Here’s another .NET Core tutorial again but now for micro services. I’ve been recently digging on how to properly communicate services on .NET Core environment. And here is the most up-to date way using an intermediary event queue bus that I found.
Join me and let’s jump in!
First of all, you must have a .NET Core 3.1 SDK (Software Development Kit) installed in your computer and I also assumed you are currently running Windows 10 or some Linux with proper environment set.
Secondly, Docker so we won’t pollute our development workstation with many things concurrently installed. I also assumed you know how to work using docker workflow.
So where do we start?
First we setup our environment to have a RabbitMQ instance. We create first a
docker-compose.yml with the following contents.
After we create the above file, open a brand new terminal and go to the location of the file we created and execute the following command below.
This command is use to start the RabbitMQ instance in background. The management panel of RabbitMQ can be access in port
15672 using your favorite browser.
Next we plan how the system would work out, the services are expected to communicate through event bus with RabbitMQ as mediator. Here is the diagram in which I imagine the flow of the system.
After we finalized the flow of our program we ought now to create an empty project folder with a solution file. First open a
bash terminal so we could execute the code below.
dotnet command is not available, kindly check if you have properly installed .NET SDK and the environment variables are set properly. Check whether the
PATH environment variable contains the directory of the
dotnet command so you can execute it globally.
Next thing we do after initializing our solution, create a
src folder which will contain all our projects then change directory onto it.
src folder we will create three (3) projects on which we planned to worked on. These are named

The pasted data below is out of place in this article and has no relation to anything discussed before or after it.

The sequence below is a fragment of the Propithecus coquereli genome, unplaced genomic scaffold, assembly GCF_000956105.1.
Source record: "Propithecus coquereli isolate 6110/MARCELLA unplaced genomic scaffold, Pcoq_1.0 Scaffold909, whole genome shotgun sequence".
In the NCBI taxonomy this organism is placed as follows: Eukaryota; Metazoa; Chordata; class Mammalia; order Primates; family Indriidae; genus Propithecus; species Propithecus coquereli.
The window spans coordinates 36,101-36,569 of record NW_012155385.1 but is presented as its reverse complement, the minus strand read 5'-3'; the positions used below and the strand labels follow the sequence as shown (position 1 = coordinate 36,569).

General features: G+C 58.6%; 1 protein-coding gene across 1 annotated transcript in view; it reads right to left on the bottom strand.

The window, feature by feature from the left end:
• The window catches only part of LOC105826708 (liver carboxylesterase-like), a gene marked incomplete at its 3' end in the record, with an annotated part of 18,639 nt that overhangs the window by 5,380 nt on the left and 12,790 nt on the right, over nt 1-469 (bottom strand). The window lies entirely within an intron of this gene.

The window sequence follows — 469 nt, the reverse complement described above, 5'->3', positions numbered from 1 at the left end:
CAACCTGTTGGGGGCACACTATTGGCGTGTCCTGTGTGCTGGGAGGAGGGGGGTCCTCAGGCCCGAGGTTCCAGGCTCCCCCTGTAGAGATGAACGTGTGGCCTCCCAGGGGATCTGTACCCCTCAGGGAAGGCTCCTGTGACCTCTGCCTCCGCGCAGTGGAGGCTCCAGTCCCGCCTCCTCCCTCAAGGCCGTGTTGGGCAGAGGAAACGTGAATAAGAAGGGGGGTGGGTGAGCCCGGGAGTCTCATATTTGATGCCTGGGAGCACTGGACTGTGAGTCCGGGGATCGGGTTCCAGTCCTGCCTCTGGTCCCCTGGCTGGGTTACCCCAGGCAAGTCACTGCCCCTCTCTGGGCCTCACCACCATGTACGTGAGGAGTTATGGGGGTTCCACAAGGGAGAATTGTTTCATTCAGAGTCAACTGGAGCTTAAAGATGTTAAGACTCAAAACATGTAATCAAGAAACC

TokenValidationService , and lastly
The purpose of each the projects will be unveiled later on the article. All we need to know is we created two (2)
web projects and one (1)
classlib or in other terms shared library. Then after that we need to add the projects to the solution we created.
On the two (2)
web projects we created (specifically
TokenValidationService) we need to add this two (2) nuget package and also the reference to our shared library
We also need to add the basic diagnostic nuget package which is provided by Microsoft. Check
Microsoft.Diagnostics library, which we will need in service status health check.
After adding the nuget package and referencing the contracts project to our web project, we will proceed with the coding stuff. Look at
Fig. 9 image as this will be our reference structure for all the file we will be creating.
First we create our messages or contracts that we will be passing on the bus. Go into the
TokenContracts project folder then create a file named
BaseContract.cs which will contain the common field interface that will be inherited by other contracts.
Then we create the contract for submitting token, the fields will just be composed of the inherited base contracts fields and the token field on which we will pass the actual token.
Then after that create a file named
TokenAccepted.cs this will be the response contracts that will be sent by
TokenValidationService in response to the
Also create another file which will contain the negative response of submitting token, we will name it
TokenRejected.cs . This contract will be use to contain the error happened in
Basically, that’s all for the
We will now proceed on modifying the
TokenGatewayApi project. First before anything replace the contents of the
appsettings.json file. This config will be also use on the
TokenValidationService, so duplicate it and place on
Also we need to replace the contents of the
launchsettings.json inside the
Properties folder which resides in the root directory of the project. Same in
appsettings.json we will also use this config